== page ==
In the age-old nature/culture dualism, wheredoes the park fall? Probably deeper in the trenches of culture than the metropolis itself. It goes without saying that parks are no more “natural” than golf courses or the vast cornfields of the American Midwest: they are, ultimately, avatars of the countryside kept on a short leash, the enduring symbol of humankind’s quest for supremacy over nature and the definitive celebration in its reduction to a recreational commodity.
It is often forgotten that most parks are born from traumatic acts of urban subtraction. Take Central Park in New York: roughly 1,600 workingclass residents occupying the area prior to its existence were evicted under the rule of eminent domain in 1857, when the neighborhood known as Seneca Village was completely razed. There have been times when the same park was relinquished into an abyss of dereliction: following the dissolution of the Central Park Commission in 1870 and the progressive decline of the maintenance effort, the site existed as an urban wasteland for several decades. As historian Robert Caro wrote in his 1974 book The Power Broker:
Lawns, unseeded, were expanses of bare earth, decorated with scraggly patches of grass and weeds that became dust holes in dry weather and mud holes in wet . . . The once beautiful Mall looked like a scene of a wild party the morning after. Benches lay on their backs, their legs jabbing at the sky ...
Today, with the yearly number of Central Park’s visitors approaching twenty-five million (making it the most visited park in the United States), such a situation is unimaginable. As Marina Ballo Charmet’s photographs serve to remind us, parks are one of the few essential and irreducible ingredients of contemporary urbanism. As the degree to which humanity entrusts its survival to vast urban expanses increases year by year, our very understanding of what a park is, and why it’s there, changes and evolves: over time it takes on less and less the form of an optional commodity and more the form of a climacteric necessity.
Largely devoid of artifacts, parks are at first glance poor sites in which to conduct an investigation into a city’s identity. Ballo Charmet’s photographs are, however, more than a poetic socio documentary observation of how citizens inhabit their cities. Her photographs take on the park as a macroscopic mirror in which the nuances and subtle traits of a city’s identity can be investigated piecemeal, primarily through the observation of its inhabitants and their modes of congregation.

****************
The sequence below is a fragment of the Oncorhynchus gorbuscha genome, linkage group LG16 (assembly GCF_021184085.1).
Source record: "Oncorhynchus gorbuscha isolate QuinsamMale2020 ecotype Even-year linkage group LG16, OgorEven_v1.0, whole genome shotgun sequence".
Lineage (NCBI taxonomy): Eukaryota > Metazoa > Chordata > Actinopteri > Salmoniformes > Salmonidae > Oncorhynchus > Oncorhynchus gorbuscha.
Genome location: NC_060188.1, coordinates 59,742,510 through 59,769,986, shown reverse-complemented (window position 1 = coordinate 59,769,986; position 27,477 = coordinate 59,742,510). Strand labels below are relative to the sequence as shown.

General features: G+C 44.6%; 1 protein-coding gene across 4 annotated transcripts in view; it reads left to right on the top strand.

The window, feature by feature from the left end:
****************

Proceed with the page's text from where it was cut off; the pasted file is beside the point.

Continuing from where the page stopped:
Her photos are like stills taken from a movie at seemingly random moments, as opposed to at the height of the moment of action: the absence of emphasis on conventional notions of framing and composition draws the attention to details. “Normality” is revealed and celebrated in all its beauty.
This is not the first project in which Marina Ballo Charmet sets the point of view close to the ground, but it is the first in which this technique actually increases the familiarity of the scene for the viewer rather than causing it to become more abstract, more distant from experience.
In her parks, the low viewpoint evokes without rhetoric the experience of actually being there, occupying a public space close to the ground, lying down in an urban environment punctuated by figures—some active, some passive, some moving, some immobile; temporary compositions that exist but for a fraction of a second. Some are unsettling, others are more idyllic, vaguely reminiscent of paradisiacal representations of the Garden of Eden before the Fall, minus the animals.
Ultimately, for the quiet and patient observer, her photographs reveal parks as the sharpest of mirrors held up to the cities that host them: it is precisely when environmental differences are attenuated that detail becomes important, and a deeper understanding of identity transpires.
J. Grima, “Subliminali Portraits of Urbanity”, in Il parco/The park, Charta, Milan, 2008 Catalogue of the exhibition curated by G. Scardi and R. Valtorta, Triennale , Milan, 2008.